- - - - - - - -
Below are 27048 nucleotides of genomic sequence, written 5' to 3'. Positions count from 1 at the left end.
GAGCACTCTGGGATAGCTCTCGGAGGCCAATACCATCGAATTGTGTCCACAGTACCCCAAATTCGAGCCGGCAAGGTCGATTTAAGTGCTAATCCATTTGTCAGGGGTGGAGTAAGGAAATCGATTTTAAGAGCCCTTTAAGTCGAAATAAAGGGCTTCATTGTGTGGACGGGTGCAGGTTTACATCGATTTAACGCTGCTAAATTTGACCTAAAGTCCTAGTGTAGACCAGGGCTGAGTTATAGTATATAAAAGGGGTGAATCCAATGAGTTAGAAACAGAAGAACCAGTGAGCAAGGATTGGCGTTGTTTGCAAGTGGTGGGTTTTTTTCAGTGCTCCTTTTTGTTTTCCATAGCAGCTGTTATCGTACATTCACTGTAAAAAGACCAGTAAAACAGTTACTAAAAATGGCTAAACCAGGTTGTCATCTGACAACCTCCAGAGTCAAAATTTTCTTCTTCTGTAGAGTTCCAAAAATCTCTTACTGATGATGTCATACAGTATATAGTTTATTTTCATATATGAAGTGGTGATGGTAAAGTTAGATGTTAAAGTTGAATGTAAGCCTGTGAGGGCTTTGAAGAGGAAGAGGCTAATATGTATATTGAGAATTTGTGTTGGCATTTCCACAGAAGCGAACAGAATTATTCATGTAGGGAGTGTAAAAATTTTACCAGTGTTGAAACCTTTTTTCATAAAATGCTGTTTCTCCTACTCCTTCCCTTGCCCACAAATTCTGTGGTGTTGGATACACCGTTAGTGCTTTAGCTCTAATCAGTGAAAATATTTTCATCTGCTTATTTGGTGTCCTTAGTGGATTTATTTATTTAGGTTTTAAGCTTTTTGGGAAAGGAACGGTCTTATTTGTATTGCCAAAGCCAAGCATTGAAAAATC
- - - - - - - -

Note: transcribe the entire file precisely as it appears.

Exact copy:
Below are 27048 nucleotides of genomic sequence, written 5' to 3'. Positions count from 1 at the left end.
GAGCACTCTGGGATAGCTCTCGGAGGCCAATACCATCGAATTGTGTCCACAGTACCCCAAATTCGAGCCGGCAAGGTCGATTTAAGTGCTAATCCATTTGTCAGGGGTGGAGTAAGGAAATCGATTTTAAGAGCCCTTTAAGTCGAAATAAAGGGCTTCATTGTGTGGACGGGTGCAGGTTTACATCGATTTAACGCTGCTAAATTTGACCTAAAGTCCTAGTGTAGACCAGGGCTGAGTTATAGTATATAAAAGGGGTGAATCCAATGAGTTAGAAACAGAAGAACCAGTGAGCAAGGATTGGCGTTGTTTGCAAGTGGTGGGTTTTTTTCAGTGCTCCTTTTTGTTTTCCATAGCAGCTGTTATCGTACATTCACTGTAAAAAGACCAGTAAAACAGTTACTAAAAATGGCTAAACCAGGTTGTCATCTGACAACCTCCAGAGTCAAAATTTTCTTCTTCTGTAGAGTTCCAAAAATCTCTTACTGATGATGTCATACAGTATATAGTTTATTTTCATATATGAAGTGGTGATGGTAAAGTTAGATGTTAAAGTTGAATGTAAGCCTGTGAGGGCTTTGAAGAGGAAGAGGCTAATATGTATATTGAGAATTTGTGTTGGCATTTCCACAGAAGCGAACAGAATTATTCATGTAGGGAGTGTAAAAATTTTACCAGTGTTGAAACCTTTTTTCATAAAATGCTGTTTCTCCTACTCCTTCCCTTGCCCACAAATTCTGTGGTGTTGGATACACCGTTAGTGCTTTAGCTCTAATCAGTGAAAATATTTTCATCTGCTTATTTGGTGTCCTTAGTGGATTTATTTATTTAGGTTTTAAGCTTTTTGGGAAAGGAACGGTCTTATTTGTATTGCCAAAGCCAAGCATTGAAAAATC